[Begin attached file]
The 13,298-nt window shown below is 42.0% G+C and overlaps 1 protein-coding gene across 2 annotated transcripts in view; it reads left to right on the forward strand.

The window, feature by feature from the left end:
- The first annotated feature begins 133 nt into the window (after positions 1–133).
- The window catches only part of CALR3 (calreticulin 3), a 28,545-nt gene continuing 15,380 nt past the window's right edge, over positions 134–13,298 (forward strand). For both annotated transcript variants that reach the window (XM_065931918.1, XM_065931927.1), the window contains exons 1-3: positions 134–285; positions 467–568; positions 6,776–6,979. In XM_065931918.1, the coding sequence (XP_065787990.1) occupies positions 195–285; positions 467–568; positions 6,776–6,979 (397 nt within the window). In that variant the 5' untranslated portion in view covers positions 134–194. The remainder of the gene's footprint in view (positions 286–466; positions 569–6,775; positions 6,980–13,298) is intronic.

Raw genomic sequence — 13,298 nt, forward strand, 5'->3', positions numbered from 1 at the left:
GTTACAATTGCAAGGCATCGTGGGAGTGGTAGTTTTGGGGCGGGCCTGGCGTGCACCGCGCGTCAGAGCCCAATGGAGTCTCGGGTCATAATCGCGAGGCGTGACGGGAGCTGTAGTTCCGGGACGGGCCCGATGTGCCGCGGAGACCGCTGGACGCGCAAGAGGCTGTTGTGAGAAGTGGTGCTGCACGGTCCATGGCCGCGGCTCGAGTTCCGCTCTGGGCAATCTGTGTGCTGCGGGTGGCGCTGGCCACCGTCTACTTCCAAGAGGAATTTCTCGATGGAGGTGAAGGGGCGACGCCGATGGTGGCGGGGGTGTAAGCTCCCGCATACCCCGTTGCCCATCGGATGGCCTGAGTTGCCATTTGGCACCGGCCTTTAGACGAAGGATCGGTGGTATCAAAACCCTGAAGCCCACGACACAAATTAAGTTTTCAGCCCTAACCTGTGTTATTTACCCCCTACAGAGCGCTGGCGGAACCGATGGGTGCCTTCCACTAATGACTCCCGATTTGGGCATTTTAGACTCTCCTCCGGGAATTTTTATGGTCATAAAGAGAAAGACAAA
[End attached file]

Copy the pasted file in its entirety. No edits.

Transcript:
The 13,298-nt window shown below is 42.0% G+C and overlaps 1 protein-coding gene across 2 annotated transcripts in view; it reads left to right on the forward strand.

The window, feature by feature from the left end:
- The first annotated feature begins 133 nt into the window (after positions 1–133).
- The window catches only part of CALR3 (calreticulin 3), a 28,545-nt gene continuing 15,380 nt past the window's right edge, over positions 134–13,298 (forward strand). For both annotated transcript variants that reach the window (XM_065931918.1, XM_065931927.1), the window contains exons 1-3: positions 134–285; positions 467–568; positions 6,776–6,979. In XM_065931918.1, the coding sequence (XP_065787990.1) occupies positions 195–285; positions 467–568; positions 6,776–6,979 (397 nt within the window). In that variant the 5' untranslated portion in view covers positions 134–194. The remainder of the gene's footprint in view (positions 286–466; positions 569–6,775; positions 6,980–13,298) is intronic.

Raw genomic sequence — 13,298 nt, forward strand, 5'->3', positions numbered from 1 at the left:
GTTACAATTGCAAGGCATCGTGGGAGTGGTAGTTTTGGGGCGGGCCTGGCGTGCACCGCGCGTCAGAGCCCAATGGAGTCTCGGGTCATAATCGCGAGGCGTGACGGGAGCTGTAGTTCCGGGACGGGCCCGATGTGCCGCGGAGACCGCTGGACGCGCAAGAGGCTGTTGTGAGAAGTGGTGCTGCACGGTCCATGGCCGCGGCTCGAGTTCCGCTCTGGGCAATCTGTGTGCTGCGGGTGGCGCTGGCCACCGTCTACTTCCAAGAGGAATTTCTCGATGGAGGTGAAGGGGCGACGCCGATGGTGGCGGGGGTGTAAGCTCCCGCATACCCCGTTGCCCATCGGATGGCCTGAGTTGCCATTTGGCACCGGCCTTTAGACGAAGGATCGGTGGTATCAAAACCCTGAAGCCCACGACACAAATTAAGTTTTCAGCCCTAACCTGTGTTATTTACCCCCTACAGAGCGCTGGCGGAACCGATGGGTGCCTTCCACTAATGACTCCCGATTTGGGCATTTTAGACTCTCCTCCGGGAATTTTTATGGTCATAAAGAGAAAGACAAA